London, Oct 20 : Residing in a well-off neighbourhood may add almost 14 years to your life, according to an 'atlas of death'.
Titled 'The Grim Reaper's Road Map', the report found that the average age of death varied between 66 years in the Easterhouse area of Glasgow and 80 in Eastbourne, Sussex. Produced by the Universities of Bristol and Sheffield, the study examined the geographical patterns of mortality rates around the UK, by compiling data on nearly 15 million deaths from 1981 to 2004, which was then mapped based on the age, location and cause.
For their research, the team divided the UK into more than 1,000 neighbourhoods, each approximately the size of half a parliamentary constituency.
The maps display a person's chance of dying from a particular cause in a particular place, as compared to the national average for that cause of death.
According to Danny Dorling, professor of geography at Sheffield University and one of the report's authors, the maps showed sharp regional differences.
On the whole, the average age of death was found to be 74.4 - 71.2 for men and 77.4 for women.
However, when it came to the most affluent areas such as Eastbourne, it was found that 42 per cent of people were over 80 when they died. On the other hand, almost 25 percent people died before 60 in the poorest areas, such as Easterhouse.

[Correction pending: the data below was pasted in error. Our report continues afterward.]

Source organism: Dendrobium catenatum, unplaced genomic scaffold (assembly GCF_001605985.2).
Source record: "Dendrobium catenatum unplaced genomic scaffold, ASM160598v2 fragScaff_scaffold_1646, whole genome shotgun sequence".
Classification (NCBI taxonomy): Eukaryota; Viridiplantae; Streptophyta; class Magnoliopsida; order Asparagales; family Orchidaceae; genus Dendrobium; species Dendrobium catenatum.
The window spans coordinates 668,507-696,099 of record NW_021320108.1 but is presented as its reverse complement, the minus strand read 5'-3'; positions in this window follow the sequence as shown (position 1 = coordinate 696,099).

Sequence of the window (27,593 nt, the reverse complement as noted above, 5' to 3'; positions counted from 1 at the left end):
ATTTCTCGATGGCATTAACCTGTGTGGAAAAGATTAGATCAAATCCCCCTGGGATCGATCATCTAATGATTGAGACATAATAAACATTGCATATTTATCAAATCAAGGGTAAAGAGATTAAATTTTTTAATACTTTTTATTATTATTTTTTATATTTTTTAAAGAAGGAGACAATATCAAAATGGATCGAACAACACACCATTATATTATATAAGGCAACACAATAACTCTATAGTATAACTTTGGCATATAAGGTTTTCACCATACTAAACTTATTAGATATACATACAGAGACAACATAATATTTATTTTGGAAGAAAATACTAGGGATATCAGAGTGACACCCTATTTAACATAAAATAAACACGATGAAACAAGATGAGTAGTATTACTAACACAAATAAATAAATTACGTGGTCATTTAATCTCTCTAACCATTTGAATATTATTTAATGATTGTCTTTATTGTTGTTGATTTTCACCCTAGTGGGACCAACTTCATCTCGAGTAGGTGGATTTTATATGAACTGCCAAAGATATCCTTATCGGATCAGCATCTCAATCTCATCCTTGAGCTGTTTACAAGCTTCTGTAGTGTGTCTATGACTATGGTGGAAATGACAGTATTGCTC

More than 25 percent of deaths were caused owing to heart disease over the 25-year period.
A visible north-south divide was seen in the mortality rates for the disease, with almost all neighbourhoods with the highest rates being found in the north of England and west of Scotland, particularly around Glasgow. One more north-south split was found for lung cancer, with clusters found in Liverpool, Manchester, Tyneside and central London.
Poverty and social mobility were key factors that led to the regional variation in death rates, according to Dorling who said the variation had become more pronounced over time.
"This is not just about poverty. Poverty is part of it, but it's also about people moving around the country to improve their health and wealth," The Telegraph quoted him, as saying.
He added: "Part of the reason east Glasgow has such poor health is that it has one of the highest rates of out-migration. People who are able to do so, move out of the area to more affluent areas."